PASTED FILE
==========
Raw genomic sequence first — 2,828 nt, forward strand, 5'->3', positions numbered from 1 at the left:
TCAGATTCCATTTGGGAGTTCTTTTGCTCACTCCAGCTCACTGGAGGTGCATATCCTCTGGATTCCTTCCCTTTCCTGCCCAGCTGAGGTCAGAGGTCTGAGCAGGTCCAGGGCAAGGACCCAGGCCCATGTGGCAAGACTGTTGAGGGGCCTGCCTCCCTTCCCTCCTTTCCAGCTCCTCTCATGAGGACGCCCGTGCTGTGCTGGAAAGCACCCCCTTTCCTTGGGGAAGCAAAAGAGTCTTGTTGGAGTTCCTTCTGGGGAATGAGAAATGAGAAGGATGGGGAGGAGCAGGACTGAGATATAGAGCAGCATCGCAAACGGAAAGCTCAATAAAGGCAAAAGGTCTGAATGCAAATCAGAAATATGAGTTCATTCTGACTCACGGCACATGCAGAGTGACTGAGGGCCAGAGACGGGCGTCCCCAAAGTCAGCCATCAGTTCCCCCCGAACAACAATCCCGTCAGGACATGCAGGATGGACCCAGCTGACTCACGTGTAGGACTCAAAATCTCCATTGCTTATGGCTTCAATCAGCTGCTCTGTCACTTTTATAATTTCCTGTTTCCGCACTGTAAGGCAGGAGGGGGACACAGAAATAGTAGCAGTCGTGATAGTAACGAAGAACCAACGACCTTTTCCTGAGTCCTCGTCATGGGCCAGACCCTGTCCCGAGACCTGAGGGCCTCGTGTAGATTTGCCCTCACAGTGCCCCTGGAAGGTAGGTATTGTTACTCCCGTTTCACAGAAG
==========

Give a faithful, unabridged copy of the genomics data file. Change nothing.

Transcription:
Raw genomic sequence first — 2,828 nt, forward strand, 5'->3', positions numbered from 1 at the left:
TCAGATTCCATTTGGGAGTTCTTTTGCTCACTCCAGCTCACTGGAGGTGCATATCCTCTGGATTCCTTCCCTTTCCTGCCCAGCTGAGGTCAGAGGTCTGAGCAGGTCCAGGGCAAGGACCCAGGCCCATGTGGCAAGACTGTTGAGGGGCCTGCCTCCCTTCCCTCCTTTCCAGCTCCTCTCATGAGGACGCCCGTGCTGTGCTGGAAAGCACCCCCTTTCCTTGGGGAAGCAAAAGAGTCTTGTTGGAGTTCCTTCTGGGGAATGAGAAATGAGAAGGATGGGGAGGAGCAGGACTGAGATATAGAGCAGCATCGCAAACGGAAAGCTCAATAAAGGCAAAAGGTCTGAATGCAAATCAGAAATATGAGTTCATTCTGACTCACGGCACATGCAGAGTGACTGAGGGCCAGAGACGGGCGTCCCCAAAGTCAGCCATCAGTTCCCCCCGAACAACAATCCCGTCAGGACATGCAGGATGGACCCAGCTGACTCACGTGTAGGACTCAAAATCTCCATTGCTTATGGCTTCAATCAGCTGCTCTGTCACTTTTATAATTTCCTGTTTCCGCACTGTAAGGCAGGAGGGGGACACAGAAATAGTAGCAGTCGTGATAGTAACGAAGAACCAACGACCTTTTCCTGAGTCCTCGTCATGGGCCAGACCCTGTCCCGAGACCTGAGGGCCTCGTGTAGATTTGCCCTCACAGTGCCCCTGGAAGGTAGGTATTGTTACTCCCGTTTCACAGAAG